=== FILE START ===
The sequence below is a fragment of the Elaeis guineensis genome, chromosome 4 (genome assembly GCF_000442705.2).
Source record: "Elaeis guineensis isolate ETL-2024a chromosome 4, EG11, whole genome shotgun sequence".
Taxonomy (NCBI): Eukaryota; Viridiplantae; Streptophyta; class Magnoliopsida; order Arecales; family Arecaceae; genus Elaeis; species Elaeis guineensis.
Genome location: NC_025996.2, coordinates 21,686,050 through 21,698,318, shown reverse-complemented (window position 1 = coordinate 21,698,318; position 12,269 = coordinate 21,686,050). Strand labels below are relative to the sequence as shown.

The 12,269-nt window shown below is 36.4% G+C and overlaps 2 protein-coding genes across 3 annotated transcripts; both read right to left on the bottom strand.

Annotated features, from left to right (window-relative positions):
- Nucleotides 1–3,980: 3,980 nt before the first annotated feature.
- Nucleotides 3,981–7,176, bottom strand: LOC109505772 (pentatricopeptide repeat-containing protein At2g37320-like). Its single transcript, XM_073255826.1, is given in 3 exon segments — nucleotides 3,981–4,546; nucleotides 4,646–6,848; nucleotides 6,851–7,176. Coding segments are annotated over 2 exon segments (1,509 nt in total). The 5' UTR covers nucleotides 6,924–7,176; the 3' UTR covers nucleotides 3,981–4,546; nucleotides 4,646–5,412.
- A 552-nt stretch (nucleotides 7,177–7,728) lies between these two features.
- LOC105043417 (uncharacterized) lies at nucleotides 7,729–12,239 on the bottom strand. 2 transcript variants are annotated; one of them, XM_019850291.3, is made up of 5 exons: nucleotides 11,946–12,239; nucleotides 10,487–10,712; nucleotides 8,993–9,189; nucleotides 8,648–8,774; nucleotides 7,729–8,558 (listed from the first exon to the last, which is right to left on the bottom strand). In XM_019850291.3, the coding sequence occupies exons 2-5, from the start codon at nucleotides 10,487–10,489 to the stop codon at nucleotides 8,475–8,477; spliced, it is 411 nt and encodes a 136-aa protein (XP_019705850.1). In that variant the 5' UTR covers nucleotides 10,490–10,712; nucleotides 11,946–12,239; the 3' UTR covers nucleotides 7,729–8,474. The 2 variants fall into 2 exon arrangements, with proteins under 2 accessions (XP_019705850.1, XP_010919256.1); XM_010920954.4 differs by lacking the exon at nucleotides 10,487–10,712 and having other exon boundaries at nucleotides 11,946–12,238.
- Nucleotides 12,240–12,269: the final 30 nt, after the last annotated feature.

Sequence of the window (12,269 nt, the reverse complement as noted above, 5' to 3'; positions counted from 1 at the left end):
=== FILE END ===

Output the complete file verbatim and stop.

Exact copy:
The sequence below is a fragment of the Elaeis guineensis genome, chromosome 4 (genome assembly GCF_000442705.2).
Source record: "Elaeis guineensis isolate ETL-2024a chromosome 4, EG11, whole genome shotgun sequence".
Taxonomy (NCBI): Eukaryota; Viridiplantae; Streptophyta; class Magnoliopsida; order Arecales; family Arecaceae; genus Elaeis; species Elaeis guineensis.
Genome location: NC_025996.2, coordinates 21,686,050 through 21,698,318, shown reverse-complemented (window position 1 = coordinate 21,698,318; position 12,269 = coordinate 21,686,050). Strand labels below are relative to the sequence as shown.

The 12,269-nt window shown below is 36.4% G+C and overlaps 2 protein-coding genes across 3 annotated transcripts; both read right to left on the bottom strand.

Annotated features, from left to right (window-relative positions):
- Nucleotides 1–3,980: 3,980 nt before the first annotated feature.
- Nucleotides 3,981–7,176, bottom strand: LOC109505772 (pentatricopeptide repeat-containing protein At2g37320-like). Its single transcript, XM_073255826.1, is given in 3 exon segments — nucleotides 3,981–4,546; nucleotides 4,646–6,848; nucleotides 6,851–7,176. Coding segments are annotated over 2 exon segments (1,509 nt in total). The 5' UTR covers nucleotides 6,924–7,176; the 3' UTR covers nucleotides 3,981–4,546; nucleotides 4,646–5,412.
- A 552-nt stretch (nucleotides 7,177–7,728) lies between these two features.
- LOC105043417 (uncharacterized) lies at nucleotides 7,729–12,239 on the bottom strand. 2 transcript variants are annotated; one of them, XM_019850291.3, is made up of 5 exons: nucleotides 11,946–12,239; nucleotides 10,487–10,712; nucleotides 8,993–9,189; nucleotides 8,648–8,774; nucleotides 7,729–8,558 (listed from the first exon to the last, which is right to left on the bottom strand). In XM_019850291.3, the coding sequence occupies exons 2-5, from the start codon at nucleotides 10,487–10,489 to the stop codon at nucleotides 8,475–8,477; spliced, it is 411 nt and encodes a 136-aa protein (XP_019705850.1). In that variant the 5' UTR covers nucleotides 10,490–10,712; nucleotides 11,946–12,239; the 3' UTR covers nucleotides 7,729–8,474. The 2 variants fall into 2 exon arrangements, with proteins under 2 accessions (XP_019705850.1, XP_010919256.1); XM_010920954.4 differs by lacking the exon at nucleotides 10,487–10,712 and having other exon boundaries at nucleotides 11,946–12,238.
- Nucleotides 12,240–12,269: the final 30 nt, after the last annotated feature.

Sequence of the window (12,269 nt, the reverse complement as noted above, 5' to 3'; positions counted from 1 at the left end):